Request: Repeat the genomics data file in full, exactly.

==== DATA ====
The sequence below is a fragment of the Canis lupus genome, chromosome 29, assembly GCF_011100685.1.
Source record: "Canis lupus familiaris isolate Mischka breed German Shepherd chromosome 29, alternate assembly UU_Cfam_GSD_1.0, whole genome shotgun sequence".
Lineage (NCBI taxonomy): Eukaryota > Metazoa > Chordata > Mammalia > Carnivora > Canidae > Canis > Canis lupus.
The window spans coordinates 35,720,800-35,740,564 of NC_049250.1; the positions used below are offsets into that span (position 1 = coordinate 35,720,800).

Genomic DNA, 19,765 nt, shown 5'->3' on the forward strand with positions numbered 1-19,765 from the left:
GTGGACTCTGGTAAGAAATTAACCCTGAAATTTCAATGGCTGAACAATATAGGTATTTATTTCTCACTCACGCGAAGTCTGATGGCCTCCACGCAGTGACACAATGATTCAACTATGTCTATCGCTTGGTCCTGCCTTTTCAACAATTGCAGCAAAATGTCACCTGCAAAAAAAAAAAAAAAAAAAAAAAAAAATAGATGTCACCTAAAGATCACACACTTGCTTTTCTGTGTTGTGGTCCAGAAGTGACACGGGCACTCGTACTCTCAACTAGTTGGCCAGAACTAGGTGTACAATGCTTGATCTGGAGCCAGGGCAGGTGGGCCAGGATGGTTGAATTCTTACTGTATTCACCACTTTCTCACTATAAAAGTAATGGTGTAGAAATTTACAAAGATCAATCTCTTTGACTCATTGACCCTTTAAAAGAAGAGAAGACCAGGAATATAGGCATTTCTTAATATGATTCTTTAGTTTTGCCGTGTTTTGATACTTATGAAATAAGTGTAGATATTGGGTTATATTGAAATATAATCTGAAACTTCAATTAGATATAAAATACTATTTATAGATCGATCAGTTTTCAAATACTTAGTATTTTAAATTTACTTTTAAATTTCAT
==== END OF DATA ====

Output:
The sequence below is a fragment of the Canis lupus genome, chromosome 29, assembly GCF_011100685.1.
Source record: "Canis lupus familiaris isolate Mischka breed German Shepherd chromosome 29, alternate assembly UU_Cfam_GSD_1.0, whole genome shotgun sequence".
Lineage (NCBI taxonomy): Eukaryota > Metazoa > Chordata > Mammalia > Carnivora > Canidae > Canis > Canis lupus.
The window spans coordinates 35,720,800-35,740,564 of NC_049250.1; the positions used below are offsets into that span (position 1 = coordinate 35,720,800).

Genomic DNA, 19,765 nt, shown 5'->3' on the forward strand with positions numbered 1-19,765 from the left:
GTGGACTCTGGTAAGAAATTAACCCTGAAATTTCAATGGCTGAACAATATAGGTATTTATTTCTCACTCACGCGAAGTCTGATGGCCTCCACGCAGTGACACAATGATTCAACTATGTCTATCGCTTGGTCCTGCCTTTTCAACAATTGCAGCAAAATGTCACCTGCAAAAAAAAAAAAAAAAAAAAAAAAAAATAGATGTCACCTAAAGATCACACACTTGCTTTTCTGTGTTGTGGTCCAGAAGTGACACGGGCACTCGTACTCTCAACTAGTTGGCCAGAACTAGGTGTACAATGCTTGATCTGGAGCCAGGGCAGGTGGGCCAGGATGGTTGAATTCTTACTGTATTCACCACTTTCTCACTATAAAAGTAATGGTGTAGAAATTTACAAAGATCAATCTCTTTGACTCATTGACCCTTTAAAAGAAGAGAAGACCAGGAATATAGGCATTTCTTAATATGATTCTTTAGTTTTGCCGTGTTTTGATACTTATGAAATAAGTGTAGATATTGGGTTATATTGAAATATAATCTGAAACTTCAATTAGATATAAAATACTATTTATAGATCGATCAGTTTTCAAATACTTAGTATTTTAAATTTACTTTTAAATTTCAT